Way back at the end of 2011 I entered a ballot for a race that billed itself as being a 'once in a lifetime event,' and was fortunate enough to get a place in the the The National Lottery Olympic Park Run. The experience of running around the emerging Olympic Park with 5,500 other runners was amazing. It did resemble a building site in some areas, but it was a hustling, bustling building site that was full of promise.
A few months ago I got an email or saw a Facebook status (I can't remember which!) that advertised the National Lottery Anniversary Olympic Park Run. A similar run, 5 miles, finishing in the stadium, to celebrate the anniversary of the start of the 2012 Olympic Games. This time it wasn't a ballot for places, this time there were 10,000 places up for grabs on a first come first served basis with a price tag of £27 (compared to last year's entry price of £15). That's quite a lot for a 5 mile race, but the experience from last March was so amazing that I signed up and got Husbando to sign up too - he'd not managed to get a ballot place last year.
We travelled up on the train, when we boarded at Woking we joined a throng of runners that I know and a party atmosphere ensued!
This year, of course, we knew what the stadium would be like, there wasn't the novelty factor that we had experienced last time when we first walked into the stadium. We had 'been there, done that and bought several souvenir t-shirts' over the course of several visits to the Olympics ask Paralympics. It was a shock to see how much has been dismantled as we walked to the stadium. The airport style x-ray security machines were gone and, despite dire warnings to arrive 2 hours before the start of the race, we got through security pretty quickly. The stadium itself was as imposing as ever, the aquatics centre was still there, but with loads of scaffolding, the Orbit was in place but with a huge pile of rubble in front of it. The boys were most disappointed to dissever that the MacDonalds had vanished!
We settled the boys in their seats and Husando and I made our way to the start. After a week or two of really hot weather it was overcast this morning. We waited at the start area, half heartedly took part, along with 12,500 other runners (2,500 extra places had been released as a ballot) in a mass warm up, and after a short delay Sir Chris Hoy sounded the claxon and there first wave set out. We were in the second wave, so we had to wait a little longer - watching the big screen to see if we could spot people we knew! We saw several people stop just after the start, mobile 'phones at the ready to grab a photo of themselves with Sir Chris!
Soon it was our turn to cross the line. I was raring to go. The early stages of the route were very narrow with lots of twists and turns, so there was little chance to get into a good pace. We ran on every kind of surface: tarmac, grass, sand, gravel! There were lots of runners wearing headphones who seemed to have absolutely no awareness of what was going on around them. As soon as we started to run we realised that it was actually still rather warm!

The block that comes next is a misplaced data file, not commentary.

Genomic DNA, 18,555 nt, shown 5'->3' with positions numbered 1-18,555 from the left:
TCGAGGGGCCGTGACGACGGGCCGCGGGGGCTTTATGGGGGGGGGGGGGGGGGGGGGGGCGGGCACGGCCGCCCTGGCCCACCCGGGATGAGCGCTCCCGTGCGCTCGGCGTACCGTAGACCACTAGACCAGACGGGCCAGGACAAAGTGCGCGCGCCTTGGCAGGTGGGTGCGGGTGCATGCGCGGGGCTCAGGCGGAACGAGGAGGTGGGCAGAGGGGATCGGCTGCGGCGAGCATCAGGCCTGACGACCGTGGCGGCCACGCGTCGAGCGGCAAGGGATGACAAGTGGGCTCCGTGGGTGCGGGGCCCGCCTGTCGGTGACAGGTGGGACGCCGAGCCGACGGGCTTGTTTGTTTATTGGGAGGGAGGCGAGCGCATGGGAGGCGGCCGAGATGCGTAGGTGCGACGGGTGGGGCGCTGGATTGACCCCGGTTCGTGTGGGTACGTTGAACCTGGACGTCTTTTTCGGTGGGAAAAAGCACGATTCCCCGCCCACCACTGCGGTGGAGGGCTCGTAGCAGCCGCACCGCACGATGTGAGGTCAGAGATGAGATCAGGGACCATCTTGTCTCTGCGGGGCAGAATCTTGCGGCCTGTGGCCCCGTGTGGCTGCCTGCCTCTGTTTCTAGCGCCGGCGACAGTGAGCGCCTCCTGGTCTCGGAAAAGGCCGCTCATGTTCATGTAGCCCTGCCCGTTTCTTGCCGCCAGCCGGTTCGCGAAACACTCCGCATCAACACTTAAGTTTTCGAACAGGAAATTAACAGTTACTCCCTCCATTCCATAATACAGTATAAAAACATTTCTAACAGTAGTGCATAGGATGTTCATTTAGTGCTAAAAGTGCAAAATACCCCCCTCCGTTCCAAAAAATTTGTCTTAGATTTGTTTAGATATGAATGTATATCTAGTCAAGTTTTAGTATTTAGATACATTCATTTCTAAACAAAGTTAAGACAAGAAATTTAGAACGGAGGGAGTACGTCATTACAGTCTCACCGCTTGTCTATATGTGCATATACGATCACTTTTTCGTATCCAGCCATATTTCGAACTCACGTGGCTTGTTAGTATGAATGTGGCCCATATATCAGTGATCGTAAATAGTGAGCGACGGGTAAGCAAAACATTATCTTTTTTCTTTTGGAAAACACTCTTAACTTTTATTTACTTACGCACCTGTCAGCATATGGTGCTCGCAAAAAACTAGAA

It was an odd run. Constantly looking for space to run into, wondering where Husbando was - we were running together, but it was hard to keep track of him as most people were wearing their blue t-shirts, keeping one eye on the uneven surface underfoot while trying to work out where we were in the park and what had been demolished! We crossed the first mile marker in 8mins 31 secs - so at that point we mentally kissed a PB goodbye. We just couldn't get a good run of speed, so thought we would just enjoy ourselves.
At three miles we were on an out and back section and we saw a dinosaur running back towards us. Husbando decided that he was going to 'take the dinosaur.' I thought this was ambitious, but hey - at this point I was just about hanging on, going through a mid race lull with a foot that was giving me a bit of bother (my 'good' foot which was worrying!) As we got to the 4 mile marker the 'Asthma dinosaur' was in our sights and we passed him very soon afterwards. How he managed to run in that costume in today's heat is beyond me - it was hot enough running in a tshirt!
The end was now, if not in sight, but within contemplation. I picked up the pace. I kept thinking that Husbando was ahead of me so speeding up, when actually he was behind me! The tunnel into the stadium was a sweaty sauna - music blaring out and a 'last lap' bell ringing as we approached the track.
And here we were, back on that track. Husbando said 'Let's run on the outside so the boys can see us and get photos.' I was doing some running maths (always a bit dodgy) and figured that there was, miraculously, a chance that I could better my time from last year, so wanted to run on the inside. I compromised and ran in the middle while Husbando ran nearer the outside. We'd talked about crossing the line hand in hand, but when Husbando took my hand about 60m from the finish I am ashamed to say I shook him off. There were vital seconds at stake and I couldn't run holding hands - I said 'Too soon!' and fully intended to grab his hand again as we crossed the line. I didn't quite manage it, but we did cross the line together. And I did get a PB! By five whole seconds!
Paula Radcliffe was still at the finish line, shaking hands and signing autographs, there were also paralympians forming a sort of honour guard that we passed through on our way out of the stadium. A nice, chunky medal and a goody bag were very welcome, as was the breeze when we left the stadium!
Photos will follow soon. We had to dash back, have a quick shower and change before going down to Cowdray Park to watch the finals of the polo! What a day! The team we were supporting won, lots of champagne was consumed and a jolly good time was had by all!